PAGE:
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Doug Bahl on Thompson Hall's History Transcript

Minnesota Deaf Heritage Oral-Visual Interview with Douglas “Doug” Bahl on Charles Thompson Memorial Hall’s History

Background Information

Interview Information

This interview with Douglas “Doug” Bahl (DB) on Charles Thompson Memorial Hall’s history was incorporated into the Commission of Deaf, DeafBlind, and Hard of Hearing Minnesotans’ (MNCDHH) Oral-Visual History Project. This interview was originally produced by the Deaf and Hard of Hearing Services Metro Division (DHHSD) of the Minnesota Department of Human Services. This interview took place in 1997. The interviewer was Robert “Bob” Cook (BC).

Translation Notes

A note about translation of this interview: The interview was recorded in American Sign Language (ASL). The interviewer and interviewee used ASL as a first language, and the signed information was translated into vernacular or spoken English by interpreters.

This transcript and the open captions in the video are based on the spoken English information.

Actions are in brackets. Translation notes are in parentheses and italics (using the emphasis font), and they represent additional information and corrections about what was said.

Transcript of Interview with Douglas “Doug” Bahl on Charles Thompson Memorial Hall’s History

Key to names:

DB = Douglas “Doug” Bahl (signs in American Sign Language, voiced in English by interpreters)

BC = Robert “Bob” Cook (signs in American Sign Language, voiced in English by interpreters)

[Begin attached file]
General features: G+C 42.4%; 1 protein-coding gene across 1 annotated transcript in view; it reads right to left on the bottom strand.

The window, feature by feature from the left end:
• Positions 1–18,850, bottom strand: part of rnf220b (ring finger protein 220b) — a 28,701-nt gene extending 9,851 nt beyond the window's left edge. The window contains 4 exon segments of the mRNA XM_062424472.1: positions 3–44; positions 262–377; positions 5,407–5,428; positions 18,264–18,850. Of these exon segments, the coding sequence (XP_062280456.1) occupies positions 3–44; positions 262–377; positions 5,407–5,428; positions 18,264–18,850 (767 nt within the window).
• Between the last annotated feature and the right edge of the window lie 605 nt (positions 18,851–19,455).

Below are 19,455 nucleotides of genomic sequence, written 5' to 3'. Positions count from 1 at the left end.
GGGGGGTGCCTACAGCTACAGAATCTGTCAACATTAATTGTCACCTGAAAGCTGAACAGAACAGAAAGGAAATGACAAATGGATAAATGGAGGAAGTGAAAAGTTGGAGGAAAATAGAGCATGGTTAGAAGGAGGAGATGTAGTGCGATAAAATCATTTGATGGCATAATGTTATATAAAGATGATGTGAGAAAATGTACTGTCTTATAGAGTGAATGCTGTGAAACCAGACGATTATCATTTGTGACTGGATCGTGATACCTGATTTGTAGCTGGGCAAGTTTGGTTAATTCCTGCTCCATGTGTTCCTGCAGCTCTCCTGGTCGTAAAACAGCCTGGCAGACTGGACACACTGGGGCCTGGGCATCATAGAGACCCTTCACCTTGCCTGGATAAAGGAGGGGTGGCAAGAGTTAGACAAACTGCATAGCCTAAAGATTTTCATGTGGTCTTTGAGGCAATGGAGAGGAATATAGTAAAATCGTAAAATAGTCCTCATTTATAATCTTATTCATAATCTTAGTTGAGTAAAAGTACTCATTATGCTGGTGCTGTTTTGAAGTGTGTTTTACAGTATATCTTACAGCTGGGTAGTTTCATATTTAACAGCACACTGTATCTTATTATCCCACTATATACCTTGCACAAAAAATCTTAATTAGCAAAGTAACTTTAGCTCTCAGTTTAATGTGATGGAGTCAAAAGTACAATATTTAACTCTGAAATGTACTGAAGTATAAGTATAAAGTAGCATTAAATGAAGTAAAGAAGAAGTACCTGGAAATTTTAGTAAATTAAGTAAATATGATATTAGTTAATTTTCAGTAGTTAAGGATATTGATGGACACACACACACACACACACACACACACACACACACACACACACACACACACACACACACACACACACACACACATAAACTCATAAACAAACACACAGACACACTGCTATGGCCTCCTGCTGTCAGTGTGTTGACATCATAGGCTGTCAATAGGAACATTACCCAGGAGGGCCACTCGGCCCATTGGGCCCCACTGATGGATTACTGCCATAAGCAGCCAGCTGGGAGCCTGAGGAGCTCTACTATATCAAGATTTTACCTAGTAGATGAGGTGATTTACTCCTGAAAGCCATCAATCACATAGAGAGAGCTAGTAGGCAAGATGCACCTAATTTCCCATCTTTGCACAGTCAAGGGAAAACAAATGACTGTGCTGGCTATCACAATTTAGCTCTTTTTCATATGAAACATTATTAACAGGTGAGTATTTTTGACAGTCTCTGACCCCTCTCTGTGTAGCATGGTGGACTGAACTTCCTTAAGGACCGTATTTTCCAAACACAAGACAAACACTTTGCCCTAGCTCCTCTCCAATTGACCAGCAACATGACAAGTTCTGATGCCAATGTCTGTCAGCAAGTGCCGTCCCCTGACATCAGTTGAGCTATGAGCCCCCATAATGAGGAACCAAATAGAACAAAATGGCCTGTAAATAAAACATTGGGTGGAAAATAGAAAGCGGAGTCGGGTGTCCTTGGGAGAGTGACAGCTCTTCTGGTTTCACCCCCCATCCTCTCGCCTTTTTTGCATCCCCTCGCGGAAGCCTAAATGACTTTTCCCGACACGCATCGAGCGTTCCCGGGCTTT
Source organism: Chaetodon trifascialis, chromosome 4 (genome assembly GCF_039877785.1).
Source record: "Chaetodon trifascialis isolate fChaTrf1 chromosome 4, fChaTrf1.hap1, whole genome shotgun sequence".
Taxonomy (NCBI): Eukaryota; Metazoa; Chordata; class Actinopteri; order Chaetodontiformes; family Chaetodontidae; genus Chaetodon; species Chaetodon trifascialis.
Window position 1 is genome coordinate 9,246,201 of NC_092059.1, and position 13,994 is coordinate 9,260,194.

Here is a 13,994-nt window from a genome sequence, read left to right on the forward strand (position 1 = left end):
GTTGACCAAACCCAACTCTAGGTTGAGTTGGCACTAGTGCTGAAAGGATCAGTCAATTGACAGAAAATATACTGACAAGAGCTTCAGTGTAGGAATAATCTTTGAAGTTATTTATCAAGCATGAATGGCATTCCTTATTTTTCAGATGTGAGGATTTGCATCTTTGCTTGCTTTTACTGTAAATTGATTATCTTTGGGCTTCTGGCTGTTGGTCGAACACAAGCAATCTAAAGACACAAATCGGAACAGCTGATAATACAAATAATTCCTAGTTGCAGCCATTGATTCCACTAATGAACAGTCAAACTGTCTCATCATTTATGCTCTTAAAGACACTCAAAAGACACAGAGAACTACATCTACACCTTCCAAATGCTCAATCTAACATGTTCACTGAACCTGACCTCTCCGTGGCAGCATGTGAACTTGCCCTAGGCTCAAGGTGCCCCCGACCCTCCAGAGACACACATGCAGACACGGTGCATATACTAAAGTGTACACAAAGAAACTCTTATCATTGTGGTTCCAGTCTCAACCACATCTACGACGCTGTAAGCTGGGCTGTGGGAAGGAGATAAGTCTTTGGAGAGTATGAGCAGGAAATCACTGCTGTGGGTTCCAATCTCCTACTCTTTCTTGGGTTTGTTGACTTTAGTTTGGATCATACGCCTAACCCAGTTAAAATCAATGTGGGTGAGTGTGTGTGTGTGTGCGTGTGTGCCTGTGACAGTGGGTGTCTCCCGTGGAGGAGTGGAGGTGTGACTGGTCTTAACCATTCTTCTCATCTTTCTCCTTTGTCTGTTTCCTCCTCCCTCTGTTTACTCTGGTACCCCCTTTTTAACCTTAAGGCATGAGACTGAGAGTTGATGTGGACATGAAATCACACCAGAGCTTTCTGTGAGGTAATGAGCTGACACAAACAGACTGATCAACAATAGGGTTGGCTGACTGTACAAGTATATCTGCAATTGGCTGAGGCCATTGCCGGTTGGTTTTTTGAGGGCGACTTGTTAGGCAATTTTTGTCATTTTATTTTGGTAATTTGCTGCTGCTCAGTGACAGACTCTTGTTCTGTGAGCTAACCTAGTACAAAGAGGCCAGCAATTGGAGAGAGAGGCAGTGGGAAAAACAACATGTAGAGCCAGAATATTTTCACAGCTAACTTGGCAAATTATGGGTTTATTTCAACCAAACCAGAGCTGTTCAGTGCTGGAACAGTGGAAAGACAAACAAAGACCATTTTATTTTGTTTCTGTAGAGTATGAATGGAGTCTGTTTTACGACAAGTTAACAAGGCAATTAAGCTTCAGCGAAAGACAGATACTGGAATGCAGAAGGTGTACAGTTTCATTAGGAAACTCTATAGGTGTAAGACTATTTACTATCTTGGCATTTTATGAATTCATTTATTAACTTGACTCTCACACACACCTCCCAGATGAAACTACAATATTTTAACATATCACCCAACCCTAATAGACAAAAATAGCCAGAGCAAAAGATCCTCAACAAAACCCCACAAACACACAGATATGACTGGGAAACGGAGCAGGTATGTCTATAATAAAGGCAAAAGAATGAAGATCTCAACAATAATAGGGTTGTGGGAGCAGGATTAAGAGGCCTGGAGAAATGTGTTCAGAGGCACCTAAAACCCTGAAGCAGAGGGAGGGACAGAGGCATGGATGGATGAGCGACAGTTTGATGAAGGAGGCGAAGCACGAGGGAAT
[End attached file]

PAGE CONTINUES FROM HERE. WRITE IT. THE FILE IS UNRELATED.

[Visual of title graphic “Minnesota Deaf Heritage: An Interview with Doug Bahl on Charles Thompson Hall”]

[Robert “Bob” Cook is sitting with Douglas “Doug” Bahl for the interview.]

BC: Hi. I’m Bob Cook. I’m going to be posing some questions to our special guest today, Doug Bahl. Doug is our foremost historian and we’re lucky to have him with us to explain the history or our beloved Deaf club, called Charles Thompson Memorial Hall; to tell us how it came to be. But I’ll let Doug do the explaining. Doug.

DB: Charles Thompson Hall was established in 1916. Can we take a look at the photograph. I think we have one, if we could show it now. [Shows photo of Thompson Hall.] That picture was taken just after construction was completed in 1916. November 5, 1916, was called a Red Letter Day. It was the opening day for Thompson Hall. That picture was taken shortly thereafter. People often ask where the name came from, who is it named after. Just who was Charles Thompson? He was a very wealthy Deaf man who almost never had to work a day in his life. He came from a wealthy family, the Thompsons. His father was the founder of the First National Bank of St. Paul. His name was Horace Thompson and he and his brother founded the bank. They were also involved in the expansion of the railroads. Back in the 1850s, 1860s, Minneapolis/St. Paul were both very small and just starting to grow. Charles Thompson was born in 1861, during the Civil War. We’re not sure how he became Deaf but he did attend the school for the Deaf (now called the Minnesota State Academy for the Deaf – MSAD). Upon his graduation, his parents gave him the gift of a very large farm near Windom, a horse- breeding farm. This was a key area for buying racing horses at that time. But, Charles wasn’t interested and decided to sell the farm and move back to Minneapolis. He preferred Minneapolis because it offered more interaction with other Deaf people.